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PM Modi's Address Key Highlights | COVID-19 vaccination to continue to be free in govt facilities; lockdown to be last resort

PM Modi, in his address, said the country's pharmaceutical sector has taken serious steps to increase the production of vaccines as well as medicines.

April 20, 2021 / 09:45 PM IST
Prime Minister Narendra Modi (Image: Twitter/@@BJP4India)

Prime Minister Narendra Modi (Image: Twitter/@@BJP4India)

Prime Minister Narendra Modi on April 20 addressed the nation on the COVID-19 situation as India breached the 15.3 million-mark of COVID-19 cases with 259,170 fresh cases and 1,761 fatalities recorded in the last 24 hours.

Here are the key highlights from PM's address:

The prime minister began his address by expressing grief for those who lost close ones due to the pandemic. He then lauded all the frontline workers from doctors, nursing staff, paramedics and sanitation workers to policemen for working selflessly during the first wave, and now the second wave.

Pharma industry's role: PM Modi said the country's pharma sector has taken serious steps to increase the production of vaccines as well as medicines and claimed that more medicines are being produced now than in January and February. Eariler in the day, he had met vaccine manufacturers from across the country, and urged them to continuously scale up the production capacity of COVID-19 vaccines to vaccinate more people in the shortest possible time.

Medical oxygen shortage: Speaking about the ongoing medical oxygen crisis in the country, Modi said, "We are promptly and sensitively working on the oxygen crisis. We are trying to ensure that every patient gets oxygen."

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COVID-19 Vaccine

Frequently Asked Questions

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How does a vaccine work?

A vaccine works by mimicking a natural infection. A vaccine not only induces immune response to protect people from any future COVID-19 infection, but also helps quickly build herd immunity to put an end to the pandemic. Herd immunity occurs when a sufficient percentage of a population becomes immune to a disease, making the spread of disease from person to person unlikely. The good news is that SARS-CoV-2 virus has been fairly stable, which increases the viability of a vaccine.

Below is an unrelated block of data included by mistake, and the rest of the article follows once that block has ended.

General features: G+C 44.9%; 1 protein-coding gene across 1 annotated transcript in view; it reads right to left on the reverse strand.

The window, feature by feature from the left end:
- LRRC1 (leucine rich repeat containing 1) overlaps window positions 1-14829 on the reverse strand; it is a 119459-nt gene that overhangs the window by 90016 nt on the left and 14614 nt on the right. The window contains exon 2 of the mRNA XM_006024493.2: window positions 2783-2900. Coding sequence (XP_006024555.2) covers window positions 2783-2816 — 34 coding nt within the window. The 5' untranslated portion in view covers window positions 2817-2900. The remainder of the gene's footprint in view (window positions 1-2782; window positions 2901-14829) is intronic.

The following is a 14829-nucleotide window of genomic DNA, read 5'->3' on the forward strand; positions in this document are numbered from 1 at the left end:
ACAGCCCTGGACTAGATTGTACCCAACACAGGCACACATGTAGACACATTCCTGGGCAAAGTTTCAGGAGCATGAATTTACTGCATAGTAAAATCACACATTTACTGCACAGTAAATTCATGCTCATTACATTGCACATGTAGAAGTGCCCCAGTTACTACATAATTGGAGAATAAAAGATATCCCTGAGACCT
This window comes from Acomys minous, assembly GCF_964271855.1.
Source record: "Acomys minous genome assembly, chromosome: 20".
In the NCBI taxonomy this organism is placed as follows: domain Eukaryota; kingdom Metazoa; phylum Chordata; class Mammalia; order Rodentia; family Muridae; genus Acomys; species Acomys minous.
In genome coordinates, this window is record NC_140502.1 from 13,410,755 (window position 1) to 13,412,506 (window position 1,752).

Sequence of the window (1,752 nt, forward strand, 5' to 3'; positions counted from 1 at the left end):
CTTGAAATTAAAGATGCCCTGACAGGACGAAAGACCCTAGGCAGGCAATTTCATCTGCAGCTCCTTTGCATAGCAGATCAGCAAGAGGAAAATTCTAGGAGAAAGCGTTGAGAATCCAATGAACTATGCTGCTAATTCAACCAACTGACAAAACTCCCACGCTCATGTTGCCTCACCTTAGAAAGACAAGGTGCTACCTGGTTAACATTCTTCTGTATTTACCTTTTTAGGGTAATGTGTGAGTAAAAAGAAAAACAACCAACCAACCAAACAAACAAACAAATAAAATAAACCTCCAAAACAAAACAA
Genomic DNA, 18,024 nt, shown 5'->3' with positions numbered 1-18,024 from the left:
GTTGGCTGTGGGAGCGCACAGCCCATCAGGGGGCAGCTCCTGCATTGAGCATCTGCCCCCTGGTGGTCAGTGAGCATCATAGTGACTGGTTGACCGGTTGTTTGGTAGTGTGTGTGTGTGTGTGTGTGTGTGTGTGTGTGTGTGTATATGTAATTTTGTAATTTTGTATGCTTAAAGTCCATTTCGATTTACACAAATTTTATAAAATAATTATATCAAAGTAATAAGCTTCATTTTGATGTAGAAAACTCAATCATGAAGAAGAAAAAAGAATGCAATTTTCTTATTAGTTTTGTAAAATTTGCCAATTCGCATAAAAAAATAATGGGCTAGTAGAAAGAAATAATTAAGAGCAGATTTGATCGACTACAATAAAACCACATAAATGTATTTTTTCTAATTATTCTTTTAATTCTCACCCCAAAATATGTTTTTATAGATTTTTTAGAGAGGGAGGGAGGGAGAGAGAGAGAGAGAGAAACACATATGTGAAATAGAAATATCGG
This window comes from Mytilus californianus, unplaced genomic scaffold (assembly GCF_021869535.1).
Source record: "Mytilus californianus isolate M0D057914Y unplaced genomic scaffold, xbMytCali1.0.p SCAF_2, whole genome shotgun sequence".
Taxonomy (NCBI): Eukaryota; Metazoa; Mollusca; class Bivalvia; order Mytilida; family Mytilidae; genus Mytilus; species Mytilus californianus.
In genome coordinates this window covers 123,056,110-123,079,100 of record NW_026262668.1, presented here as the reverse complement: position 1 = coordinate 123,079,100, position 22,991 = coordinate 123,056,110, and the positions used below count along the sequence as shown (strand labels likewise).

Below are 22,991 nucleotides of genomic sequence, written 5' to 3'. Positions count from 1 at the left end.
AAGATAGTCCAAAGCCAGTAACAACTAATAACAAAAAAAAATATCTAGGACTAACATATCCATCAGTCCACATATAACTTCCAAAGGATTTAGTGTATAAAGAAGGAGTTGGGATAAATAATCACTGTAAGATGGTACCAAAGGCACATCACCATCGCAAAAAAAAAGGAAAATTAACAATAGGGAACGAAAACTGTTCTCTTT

How many types of vaccines are there?

There are broadly four types of vaccine — one, a vaccine based on the whole virus (this could be either inactivated, or an attenuated [weakened] virus vaccine); two, a non-replicating viral vector vaccine that uses a benign virus as vector that carries the antigen of SARS-CoV; three, nucleic-acid vaccines that have genetic material like DNA and RNA of antigens like spike protein given to a person, helping human cells decode genetic material and produce the vaccine; and four, protein subunit vaccine wherein the recombinant proteins of SARS-COV-2 along with an adjuvant (booster) is given as a vaccine.

What does it take to develop a vaccine of this kind?

Vaccine development is a long, complex process. Unlike drugs that are given to people with a diseased, vaccines are given to healthy people and also vulnerable sections such as children, pregnant women and the elderly. So rigorous tests are compulsory. History says that the fastest time it took to develop a vaccine is five years, but it usually takes double or sometimes triple that time.

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Free vaccination: PM Modi said India has vaccinated people at the fastest pace in the world and reassured the citizens that vaccination will continue to be available for free in all government facilities.

Appeal to youngsters: While reminding the nation to maintain the discipline and patience to fight against the coronavirus pandemic, the PM reiterated his 'Dawai bhi Kadhai bhi' mantra. He also urged young people to participate in the fight by suggesting them to form small committees to ensure adherance to COVID protocols. "Then we will not need restrictions to curb COVID-19, let alone lockdown," he said.

Migrant workers: The prime minister also appealed to the state governments to ensure the well-being of the migrants. He added that the Centre will take all steps to ensure that migrants are vaccinated in the states they reside in.

Lockdown to be last resort: He said the lockdown should be the last resort for states and the focus should be on micro-containment instead to ensure that health and economy are both taken care of.

On April 19, the PM Modi government expanded its vaccination strategy, opening up inoculation for all above the age of 18 years starting May 1.
Moneycontrol News
first published: Apr 20, 2021 08:59 pm

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